Looking back on this now I realise it was complete and utter rubbish! But when you’re a teenage girl who is slightly different from her friends, it’s hard, especially at sleepovers when you’re the one falling asleep at 9pm when you vowed to stay awake all night; but true friends see past that.

Half way through my third year at school I moved classes due to the nasty digs some people I once called friends made on a regularbasis. Nothing was aimed directly at my eyesight, but the little things they did were, such as deliberately sitting in the middle row of the science lab knowing that I wouldn’t be able to see from there. To be honest, you don’t need people like that in your life.

The new set of friends I made were great. They taught me how to put mascara on for starters. They’d sit with me in the front row without me having to beg and plead with them. I was introduced to a larger group of their friends as well; a mixture of boys and girls. I was extremely wary of the boys at first, but once they started talking to me I got along with them just fine. In fact I now have more guy mates than girls!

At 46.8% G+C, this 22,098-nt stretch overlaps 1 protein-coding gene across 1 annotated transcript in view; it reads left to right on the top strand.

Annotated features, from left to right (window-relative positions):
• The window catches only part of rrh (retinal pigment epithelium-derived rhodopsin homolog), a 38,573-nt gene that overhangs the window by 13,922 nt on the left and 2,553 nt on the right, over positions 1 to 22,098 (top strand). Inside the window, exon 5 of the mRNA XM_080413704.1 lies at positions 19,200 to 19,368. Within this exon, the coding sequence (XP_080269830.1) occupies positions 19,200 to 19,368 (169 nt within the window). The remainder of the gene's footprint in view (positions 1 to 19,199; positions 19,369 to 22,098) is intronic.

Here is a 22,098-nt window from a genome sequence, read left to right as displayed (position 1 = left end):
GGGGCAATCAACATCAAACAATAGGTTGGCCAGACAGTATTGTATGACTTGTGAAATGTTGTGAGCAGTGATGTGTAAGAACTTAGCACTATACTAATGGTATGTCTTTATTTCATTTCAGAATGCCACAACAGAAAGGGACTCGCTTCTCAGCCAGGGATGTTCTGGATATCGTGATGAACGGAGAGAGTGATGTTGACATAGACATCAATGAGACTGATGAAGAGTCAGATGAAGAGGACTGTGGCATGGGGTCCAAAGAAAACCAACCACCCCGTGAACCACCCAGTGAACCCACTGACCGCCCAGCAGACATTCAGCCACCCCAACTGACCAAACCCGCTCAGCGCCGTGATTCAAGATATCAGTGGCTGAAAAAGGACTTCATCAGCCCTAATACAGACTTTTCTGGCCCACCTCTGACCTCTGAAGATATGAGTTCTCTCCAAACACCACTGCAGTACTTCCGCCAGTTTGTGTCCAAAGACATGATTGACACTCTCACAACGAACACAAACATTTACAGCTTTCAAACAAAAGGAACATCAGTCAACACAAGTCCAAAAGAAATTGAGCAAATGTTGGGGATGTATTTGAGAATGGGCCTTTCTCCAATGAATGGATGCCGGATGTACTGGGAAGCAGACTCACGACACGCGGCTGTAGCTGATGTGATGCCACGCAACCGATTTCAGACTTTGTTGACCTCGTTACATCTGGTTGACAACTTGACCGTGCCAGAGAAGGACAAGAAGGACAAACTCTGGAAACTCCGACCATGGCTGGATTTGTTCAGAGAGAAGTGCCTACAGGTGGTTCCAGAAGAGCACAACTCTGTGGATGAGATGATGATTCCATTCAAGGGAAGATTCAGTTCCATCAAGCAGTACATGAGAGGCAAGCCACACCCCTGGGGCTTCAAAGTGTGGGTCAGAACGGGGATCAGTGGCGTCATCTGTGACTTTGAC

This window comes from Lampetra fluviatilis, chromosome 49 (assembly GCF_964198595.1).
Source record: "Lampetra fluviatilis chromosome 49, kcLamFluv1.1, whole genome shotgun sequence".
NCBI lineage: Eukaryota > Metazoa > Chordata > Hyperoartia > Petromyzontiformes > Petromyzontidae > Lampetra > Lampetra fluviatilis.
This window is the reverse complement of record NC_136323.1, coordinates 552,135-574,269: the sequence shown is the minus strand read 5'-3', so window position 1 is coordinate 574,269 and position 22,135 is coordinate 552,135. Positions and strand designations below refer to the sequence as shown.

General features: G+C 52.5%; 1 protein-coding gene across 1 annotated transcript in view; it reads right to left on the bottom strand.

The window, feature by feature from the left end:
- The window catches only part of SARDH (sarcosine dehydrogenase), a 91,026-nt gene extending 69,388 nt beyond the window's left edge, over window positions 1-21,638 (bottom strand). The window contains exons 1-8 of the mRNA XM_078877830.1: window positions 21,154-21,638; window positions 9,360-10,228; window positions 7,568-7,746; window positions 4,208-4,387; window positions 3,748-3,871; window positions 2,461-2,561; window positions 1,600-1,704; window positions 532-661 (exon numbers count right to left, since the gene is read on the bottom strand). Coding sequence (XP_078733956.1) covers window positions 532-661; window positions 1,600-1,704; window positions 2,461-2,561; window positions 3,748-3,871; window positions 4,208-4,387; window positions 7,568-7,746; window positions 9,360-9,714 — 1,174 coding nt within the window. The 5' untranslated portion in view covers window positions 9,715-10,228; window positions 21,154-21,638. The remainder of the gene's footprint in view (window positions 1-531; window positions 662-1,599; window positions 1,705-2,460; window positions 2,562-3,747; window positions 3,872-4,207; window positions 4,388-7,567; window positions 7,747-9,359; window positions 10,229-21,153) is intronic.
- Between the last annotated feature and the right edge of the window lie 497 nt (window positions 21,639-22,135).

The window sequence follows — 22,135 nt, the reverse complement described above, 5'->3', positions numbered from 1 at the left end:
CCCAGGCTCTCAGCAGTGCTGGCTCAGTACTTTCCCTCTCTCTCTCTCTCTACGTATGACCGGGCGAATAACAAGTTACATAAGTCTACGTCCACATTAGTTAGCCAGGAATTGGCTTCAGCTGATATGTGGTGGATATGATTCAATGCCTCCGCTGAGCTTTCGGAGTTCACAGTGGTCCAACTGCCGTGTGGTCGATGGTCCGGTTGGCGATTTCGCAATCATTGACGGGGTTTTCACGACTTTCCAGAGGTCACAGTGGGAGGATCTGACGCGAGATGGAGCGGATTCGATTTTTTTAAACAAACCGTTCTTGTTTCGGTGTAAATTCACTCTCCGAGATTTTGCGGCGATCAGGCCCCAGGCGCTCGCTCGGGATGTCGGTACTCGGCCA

There was one I particularly took a liking to and it turns out that we were ‘extra time buddies’ during our exams. He’s dyslexic; I have nystagmus. He can’t read; my eyes get tired reading. I’m still a book worm though! We were a match made in heaven/hell/ whichever way you want to look at it.

By the time we were in the fifth year of school we were officially a couple. Okay it took a lot of focusing and straining to try and stare into his eyes, but, on a brighter note, we won ‘The Cutest Couple’ award at prom!

Skip forward seven years (I feel so old) and my eyes have not had a negative effect on my life so far, just as my parents originally thought. Believe it or not, I can’t imagine life without wobbly eyes! They’ve made me see people’s true colours. If I didn’t have nystagmus I would probably still be friends with the first group of people I hung around with, but, let’s face it, you don’t need to be with people who exclude others because they’re different. I wouldn’t have met my boyfriend (yes, I’m still with him!) if it wasn’t for my eyes.